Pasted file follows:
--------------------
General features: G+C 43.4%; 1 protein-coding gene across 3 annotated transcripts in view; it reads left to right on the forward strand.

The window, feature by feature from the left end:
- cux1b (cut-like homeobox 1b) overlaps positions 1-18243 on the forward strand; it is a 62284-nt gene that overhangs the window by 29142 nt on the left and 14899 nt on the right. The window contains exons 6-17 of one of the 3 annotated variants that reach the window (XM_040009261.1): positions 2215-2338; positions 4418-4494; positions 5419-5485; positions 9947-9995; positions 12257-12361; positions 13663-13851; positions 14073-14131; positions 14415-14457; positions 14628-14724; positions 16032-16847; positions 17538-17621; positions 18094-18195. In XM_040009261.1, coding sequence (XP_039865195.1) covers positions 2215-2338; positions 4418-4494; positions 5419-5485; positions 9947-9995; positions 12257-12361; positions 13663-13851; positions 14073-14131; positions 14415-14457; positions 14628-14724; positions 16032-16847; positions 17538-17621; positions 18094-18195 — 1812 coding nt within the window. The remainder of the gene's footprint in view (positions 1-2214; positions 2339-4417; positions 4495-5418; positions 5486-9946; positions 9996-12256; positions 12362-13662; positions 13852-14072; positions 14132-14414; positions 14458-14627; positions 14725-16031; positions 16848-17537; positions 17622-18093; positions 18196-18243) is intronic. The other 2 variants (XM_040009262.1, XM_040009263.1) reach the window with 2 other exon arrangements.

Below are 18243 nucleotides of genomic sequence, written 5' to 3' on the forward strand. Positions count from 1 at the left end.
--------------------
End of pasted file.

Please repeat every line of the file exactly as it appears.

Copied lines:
General features: G+C 43.4%; 1 protein-coding gene across 3 annotated transcripts in view; it reads left to right on the forward strand.

The window, feature by feature from the left end:
- cux1b (cut-like homeobox 1b) overlaps positions 1-18243 on the forward strand; it is a 62284-nt gene that overhangs the window by 29142 nt on the left and 14899 nt on the right. The window contains exons 6-17 of one of the 3 annotated variants that reach the window (XM_040009261.1): positions 2215-2338; positions 4418-4494; positions 5419-5485; positions 9947-9995; positions 12257-12361; positions 13663-13851; positions 14073-14131; positions 14415-14457; positions 14628-14724; positions 16032-16847; positions 17538-17621; positions 18094-18195. In XM_040009261.1, coding sequence (XP_039865195.1) covers positions 2215-2338; positions 4418-4494; positions 5419-5485; positions 9947-9995; positions 12257-12361; positions 13663-13851; positions 14073-14131; positions 14415-14457; positions 14628-14724; positions 16032-16847; positions 17538-17621; positions 18094-18195 — 1812 coding nt within the window. The remainder of the gene's footprint in view (positions 1-2214; positions 2339-4417; positions 4495-5418; positions 5486-9946; positions 9996-12256; positions 12362-13662; positions 13852-14072; positions 14132-14414; positions 14458-14627; positions 14725-16031; positions 16848-17537; positions 17622-18093; positions 18196-18243) is intronic. The other 2 variants (XM_040009262.1, XM_040009263.1) reach the window with 2 other exon arrangements.

Below are 18243 nucleotides of genomic sequence, written 5' to 3' on the forward strand. Positions count from 1 at the left end.